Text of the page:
For more than a decade, France?s C?dric Peyronnet has put out a steady stream of releases under the name Toy Bizarre that explore the use of field recordings. As Peyronnet insists, neither effects nor traditional instruments are added to the mix, only found sounds and editing. ?kdi dctb 039?, a new, 3? CD release on Ferns Recordings, mixes the pastoral with the industrial to achieve a thoroughly engrossing, sometimes enthralling listen.
Most of the one track on ?kdi dctb 039? could be considered ambient and is extremely sparse, but a strong sense of tension and dread permeate the disc throughout. Thankfully, the tension builds to several satisfying releases. The first few minutes of the disc even contain brief eruptions of sound that veer into the realm of harsh noise. It?s somewhat remarkable that Peyronnet can achieve such an aggressive aesthetic by utilizing only field recording, a practice which, at least on the surface, may seem to be quite passive.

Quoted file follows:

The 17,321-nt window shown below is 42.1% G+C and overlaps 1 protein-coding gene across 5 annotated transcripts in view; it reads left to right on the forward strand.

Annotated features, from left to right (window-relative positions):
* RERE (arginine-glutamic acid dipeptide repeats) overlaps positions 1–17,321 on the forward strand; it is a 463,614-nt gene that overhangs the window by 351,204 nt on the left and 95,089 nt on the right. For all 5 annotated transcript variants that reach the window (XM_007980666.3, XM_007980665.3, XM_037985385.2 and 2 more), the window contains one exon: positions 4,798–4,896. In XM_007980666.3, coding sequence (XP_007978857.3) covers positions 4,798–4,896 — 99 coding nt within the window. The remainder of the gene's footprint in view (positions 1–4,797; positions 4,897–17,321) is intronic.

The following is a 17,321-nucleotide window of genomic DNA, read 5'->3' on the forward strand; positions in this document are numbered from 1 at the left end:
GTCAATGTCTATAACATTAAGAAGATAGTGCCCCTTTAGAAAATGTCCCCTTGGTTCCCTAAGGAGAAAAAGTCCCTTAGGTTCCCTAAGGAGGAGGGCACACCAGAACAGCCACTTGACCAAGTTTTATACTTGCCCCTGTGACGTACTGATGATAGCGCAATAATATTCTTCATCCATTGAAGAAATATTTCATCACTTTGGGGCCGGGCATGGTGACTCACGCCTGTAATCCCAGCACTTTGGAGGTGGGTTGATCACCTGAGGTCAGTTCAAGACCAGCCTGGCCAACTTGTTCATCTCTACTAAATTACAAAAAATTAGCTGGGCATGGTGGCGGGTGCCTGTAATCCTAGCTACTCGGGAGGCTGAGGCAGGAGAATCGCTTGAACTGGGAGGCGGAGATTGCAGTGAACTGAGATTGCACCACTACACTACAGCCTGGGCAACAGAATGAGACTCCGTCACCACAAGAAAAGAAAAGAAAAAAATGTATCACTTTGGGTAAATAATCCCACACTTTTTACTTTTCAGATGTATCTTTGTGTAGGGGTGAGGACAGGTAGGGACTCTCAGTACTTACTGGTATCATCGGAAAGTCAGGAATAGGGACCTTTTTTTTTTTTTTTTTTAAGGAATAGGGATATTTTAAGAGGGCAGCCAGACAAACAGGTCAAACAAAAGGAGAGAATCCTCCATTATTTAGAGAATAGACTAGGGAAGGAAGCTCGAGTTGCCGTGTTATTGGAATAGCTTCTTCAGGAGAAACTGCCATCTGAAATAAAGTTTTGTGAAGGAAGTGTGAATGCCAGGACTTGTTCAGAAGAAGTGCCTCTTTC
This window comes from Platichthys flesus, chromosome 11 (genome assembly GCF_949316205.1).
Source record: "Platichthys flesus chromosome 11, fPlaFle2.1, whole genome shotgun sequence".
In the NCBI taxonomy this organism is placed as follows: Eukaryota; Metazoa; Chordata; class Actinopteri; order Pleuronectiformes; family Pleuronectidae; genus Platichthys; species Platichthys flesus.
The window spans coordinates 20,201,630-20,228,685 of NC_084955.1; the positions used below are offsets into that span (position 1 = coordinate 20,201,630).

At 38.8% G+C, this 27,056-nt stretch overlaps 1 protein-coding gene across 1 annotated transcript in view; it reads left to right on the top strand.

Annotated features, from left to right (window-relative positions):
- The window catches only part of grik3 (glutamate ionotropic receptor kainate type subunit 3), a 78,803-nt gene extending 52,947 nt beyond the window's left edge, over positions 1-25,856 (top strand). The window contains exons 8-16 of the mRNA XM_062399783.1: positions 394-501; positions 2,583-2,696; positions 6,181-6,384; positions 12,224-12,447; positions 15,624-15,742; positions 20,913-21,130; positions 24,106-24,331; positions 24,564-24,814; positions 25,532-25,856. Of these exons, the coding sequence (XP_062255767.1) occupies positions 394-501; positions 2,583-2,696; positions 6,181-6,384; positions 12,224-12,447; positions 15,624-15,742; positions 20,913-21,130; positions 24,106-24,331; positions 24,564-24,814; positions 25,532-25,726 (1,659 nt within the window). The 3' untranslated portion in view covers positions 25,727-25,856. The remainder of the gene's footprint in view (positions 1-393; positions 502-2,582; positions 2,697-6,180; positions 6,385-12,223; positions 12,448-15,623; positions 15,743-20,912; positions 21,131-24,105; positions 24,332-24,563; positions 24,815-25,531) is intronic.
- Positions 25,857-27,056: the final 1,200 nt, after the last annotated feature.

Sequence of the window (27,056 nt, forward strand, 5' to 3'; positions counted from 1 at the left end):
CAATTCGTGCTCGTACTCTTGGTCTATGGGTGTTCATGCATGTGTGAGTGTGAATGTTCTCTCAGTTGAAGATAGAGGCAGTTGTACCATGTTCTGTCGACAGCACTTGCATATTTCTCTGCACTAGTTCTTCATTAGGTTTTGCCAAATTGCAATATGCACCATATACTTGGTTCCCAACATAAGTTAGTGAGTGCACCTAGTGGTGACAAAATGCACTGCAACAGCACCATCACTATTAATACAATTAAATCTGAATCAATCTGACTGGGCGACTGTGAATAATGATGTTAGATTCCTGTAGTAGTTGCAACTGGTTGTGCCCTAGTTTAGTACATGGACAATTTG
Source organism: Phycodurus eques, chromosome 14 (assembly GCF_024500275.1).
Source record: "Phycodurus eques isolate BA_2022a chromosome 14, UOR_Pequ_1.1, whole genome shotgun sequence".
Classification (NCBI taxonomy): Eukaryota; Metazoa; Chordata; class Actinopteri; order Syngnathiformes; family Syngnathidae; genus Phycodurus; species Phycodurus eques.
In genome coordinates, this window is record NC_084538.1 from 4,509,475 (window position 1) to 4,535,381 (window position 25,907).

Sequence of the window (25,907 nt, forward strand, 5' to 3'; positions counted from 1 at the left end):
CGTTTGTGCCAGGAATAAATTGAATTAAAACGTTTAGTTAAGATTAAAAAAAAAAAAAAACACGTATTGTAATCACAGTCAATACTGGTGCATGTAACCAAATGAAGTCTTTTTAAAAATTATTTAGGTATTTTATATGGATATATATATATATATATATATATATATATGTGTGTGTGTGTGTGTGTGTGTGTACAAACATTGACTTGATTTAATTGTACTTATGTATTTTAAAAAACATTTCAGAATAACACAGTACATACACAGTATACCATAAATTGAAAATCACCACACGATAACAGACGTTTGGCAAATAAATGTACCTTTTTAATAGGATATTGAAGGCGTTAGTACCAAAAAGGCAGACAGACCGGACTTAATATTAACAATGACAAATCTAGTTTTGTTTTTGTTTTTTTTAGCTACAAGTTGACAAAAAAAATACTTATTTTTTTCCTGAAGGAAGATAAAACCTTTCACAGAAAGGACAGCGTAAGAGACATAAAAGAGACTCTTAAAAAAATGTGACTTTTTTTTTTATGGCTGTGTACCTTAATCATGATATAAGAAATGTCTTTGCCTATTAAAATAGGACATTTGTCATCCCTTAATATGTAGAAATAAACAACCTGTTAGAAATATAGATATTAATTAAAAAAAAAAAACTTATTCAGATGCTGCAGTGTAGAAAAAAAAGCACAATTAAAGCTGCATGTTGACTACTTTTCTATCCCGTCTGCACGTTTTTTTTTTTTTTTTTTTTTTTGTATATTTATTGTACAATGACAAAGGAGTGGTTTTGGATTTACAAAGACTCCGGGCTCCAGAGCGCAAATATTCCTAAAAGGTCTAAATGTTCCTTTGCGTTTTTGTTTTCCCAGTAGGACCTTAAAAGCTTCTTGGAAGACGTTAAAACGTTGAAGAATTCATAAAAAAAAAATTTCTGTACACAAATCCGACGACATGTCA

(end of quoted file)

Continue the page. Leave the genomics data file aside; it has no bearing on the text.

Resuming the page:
Like any album relying heavily upon field recordings, there is a certain joy in simply recognizing and contextualizing sounds. Apart from a bit of birdsong (thankfully kept to a relative minimum), some of the most easily apparent and interesting samples come from the subtly menacing drones of airplanes overhead. Equally fascinating are the plethora of samples that sound uncannily like typical instruments, especially analog synth.
Clocking in at around twenty minutes, ?kdi dctb 039? comes nowhere close to wearing out its welcome. Unorthodox music-making methods aside, Peyronnet?s sounds and composition will satisfy and intrigue any adventurous listener willing to delve into the abstract. Though the name of the project might suggest otherwise, Toy Bizarre is anything but a novelty. 8/10 -- Franklin Teagle (19 December, 2007)